Unsurprisingly, education content is often the pinnacle of inclusivity. For students to feel safe and able to learn to the best of their abilities, it’s vital all feel seen and welcome for who they are. Universities, for example, are seen as accepting places to freely explore your sense of self, perhaps for the first time in your life. Even if that means inflicting rainbow-hued torture on your hair or debuting questionable outfit choices.
But true inclusivity is about more than just using the ‘right’ words (which you’re likely already doing) or embodying ‘wokeness’. It should drive you to reflect the diverse voices that make up your institution’s communities within your communications.
As education content and written communications specialists, we often think about the most effective way to bring the principle to life. Making sure you actively address pressing concerns, facilitate two-way communication and foster a genuine, diverse sense of community and belonging is a crucial place to start.
Why creating a community matters
We’ve already discussed how a decidedly challenging year-and-a-bit has impacted the present and future of the education sector. Yet exclusionary language may have exacerbated the sense that students and institutions are firmly in opposite camps rather than working together. Some students have been left feeling that their education providers don’t really care about them. Now, building back a strong sense of community using inclusive language and great education content should be a key strategy for education providers.
The pandemic has shown us how the same circumstances can disproportionately affect some socio-economic, racial and geographical groups. And, potentially, this means there is a window of opportunity for institutions to actively adjust the way they communicate to be even more inclusive. It’s not always an easy task, though, and something that frequently requires an expert touch to get right.
How language helps to create connections
Inclusivity in education content is not about getting ‘down with the kids’ (shudder). In fact, pasting the contents of the urban dictionary into your communications will ruin your chances of ever making meaningful connections. All you’ll do is come across as cringeworthy.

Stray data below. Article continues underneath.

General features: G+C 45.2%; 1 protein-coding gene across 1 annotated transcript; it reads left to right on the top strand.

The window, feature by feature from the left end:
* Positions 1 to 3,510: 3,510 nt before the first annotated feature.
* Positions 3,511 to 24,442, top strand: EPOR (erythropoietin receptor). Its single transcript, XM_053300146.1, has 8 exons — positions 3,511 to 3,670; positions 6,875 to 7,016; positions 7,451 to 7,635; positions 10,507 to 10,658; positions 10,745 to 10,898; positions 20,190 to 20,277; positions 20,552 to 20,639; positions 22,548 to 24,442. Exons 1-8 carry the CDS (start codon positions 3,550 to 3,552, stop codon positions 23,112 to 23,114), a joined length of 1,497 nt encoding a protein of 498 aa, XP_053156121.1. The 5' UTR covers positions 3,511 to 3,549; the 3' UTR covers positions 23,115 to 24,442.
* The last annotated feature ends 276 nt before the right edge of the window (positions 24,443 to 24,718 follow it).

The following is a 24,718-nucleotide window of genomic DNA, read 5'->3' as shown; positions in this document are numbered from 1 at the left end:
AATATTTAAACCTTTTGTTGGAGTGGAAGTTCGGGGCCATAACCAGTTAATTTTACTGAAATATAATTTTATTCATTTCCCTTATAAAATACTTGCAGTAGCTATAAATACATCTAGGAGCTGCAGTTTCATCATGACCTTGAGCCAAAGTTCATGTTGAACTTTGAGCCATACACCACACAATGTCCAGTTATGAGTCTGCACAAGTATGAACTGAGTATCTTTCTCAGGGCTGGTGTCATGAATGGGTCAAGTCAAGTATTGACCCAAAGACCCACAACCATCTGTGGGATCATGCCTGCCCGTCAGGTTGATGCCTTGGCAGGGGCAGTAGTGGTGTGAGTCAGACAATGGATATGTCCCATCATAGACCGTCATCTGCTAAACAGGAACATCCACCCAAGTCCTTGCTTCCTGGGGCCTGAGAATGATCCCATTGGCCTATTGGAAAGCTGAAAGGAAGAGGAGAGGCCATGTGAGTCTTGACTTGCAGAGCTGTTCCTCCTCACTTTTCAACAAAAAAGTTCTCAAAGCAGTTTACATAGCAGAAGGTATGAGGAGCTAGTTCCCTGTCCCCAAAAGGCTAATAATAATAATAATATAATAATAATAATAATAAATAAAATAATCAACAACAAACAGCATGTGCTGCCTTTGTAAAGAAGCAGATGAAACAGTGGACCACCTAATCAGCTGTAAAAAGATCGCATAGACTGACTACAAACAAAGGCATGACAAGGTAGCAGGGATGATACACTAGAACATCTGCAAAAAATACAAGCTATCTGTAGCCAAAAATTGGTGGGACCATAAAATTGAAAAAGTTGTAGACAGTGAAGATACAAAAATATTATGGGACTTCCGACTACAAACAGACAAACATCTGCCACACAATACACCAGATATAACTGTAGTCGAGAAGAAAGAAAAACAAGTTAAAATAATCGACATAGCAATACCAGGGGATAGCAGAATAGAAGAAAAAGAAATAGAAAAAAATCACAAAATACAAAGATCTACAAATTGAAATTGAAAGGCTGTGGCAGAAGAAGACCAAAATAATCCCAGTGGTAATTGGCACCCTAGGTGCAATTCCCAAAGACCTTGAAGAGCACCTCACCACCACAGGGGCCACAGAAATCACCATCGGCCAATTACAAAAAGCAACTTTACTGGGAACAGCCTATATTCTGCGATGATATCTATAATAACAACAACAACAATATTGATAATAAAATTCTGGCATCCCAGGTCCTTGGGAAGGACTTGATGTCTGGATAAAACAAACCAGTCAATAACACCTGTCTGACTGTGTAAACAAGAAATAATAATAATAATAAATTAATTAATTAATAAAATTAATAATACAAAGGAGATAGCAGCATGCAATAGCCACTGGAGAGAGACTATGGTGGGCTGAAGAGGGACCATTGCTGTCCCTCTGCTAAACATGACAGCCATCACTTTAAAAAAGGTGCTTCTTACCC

Trying too hard to be ‘relatable’ and inclusive by posting Love Island memes can also backfire. If you’re doing so in place of addressing the worrying topic of what changing restrictions mean for seminars and lectures, you’ll feel tone-deaf and an enemy instead of an ally. Get straight to the heart of the important matters instead of sweeping the uncomfortable topics under the carpet.
Effective, inclusive education content doesn’t need to be so try-hard. Rather than trying to impress the youth, it’s important to understand what matters to them and show you get it. Principles like in-group bias – the human tendency to favour voices we feel we can connect to – can be used to your advantage here.
Highlighting student voices to broach key topics and show you understand what your audience cares about will bring them on side. For example, if you want to talk about mental health, you could share real-life stories from within the student body that people can relate to. And if you’re trying to amplify experiences from different racial or religious communities, do so by giving them a voice directly, rather than just speaking around the topic.
A base-level expectation
Even with the best of intentions, it’s easy to accidentally alienate people when you’re genuinely trying to do the right thing. The debate around the term BAME is an excellent example. First coined in the ’70s as part of the UK’s anti-racism movement, it has come increasingly under fire for being a reductive catch-all used in place of language that could call out specific communities.
No institution actively sets out to exclude people (we’d hope). In most cases, the failure to be fully inclusive is simply due to oversight rather than malicious intent. But these slip-ups can have profound consequences, especially at times when effective communications really matter.
For example, campaigner Katherine Rowley, who is deaf, is taking legal action against the government after noticing there were no BSL interpreters present at two Covid-19 briefings. She says not being able to access crucial public health information left her feeling stressed and frustrated, especially as she was in the early stages of pregnancy at the time.
Now, more than ever, inclusive language is a bare minimum expectation that all institutions and businesses need to meet. And if you do slip up, it’s vital that you listen, learn and genuinely commit to doing better in the future. Make sure you’re always open to communicating with your audience and are ready to promptly act if it’s clear you’ve made an error, no matter how well-intentioned it was.
Using words to unite
At its heart, inclusive language can make all the difference to those at risk of marginalisation. Making sure your language prioritises representation, thoughtfulness, and accessibility is just one way to show you’re committed to inclusivity, rather than making empty statements.
We know it’s still a very unusual time for education providers as you gear up for another uncertain academic year. If you’re busy with the strategic stuff, why not let us take on some of the comms heavy lifting? We’re adept at creating a laser-focused content strategy and communications with inclusivity at their core. Get in touch and see how we can help you win with words.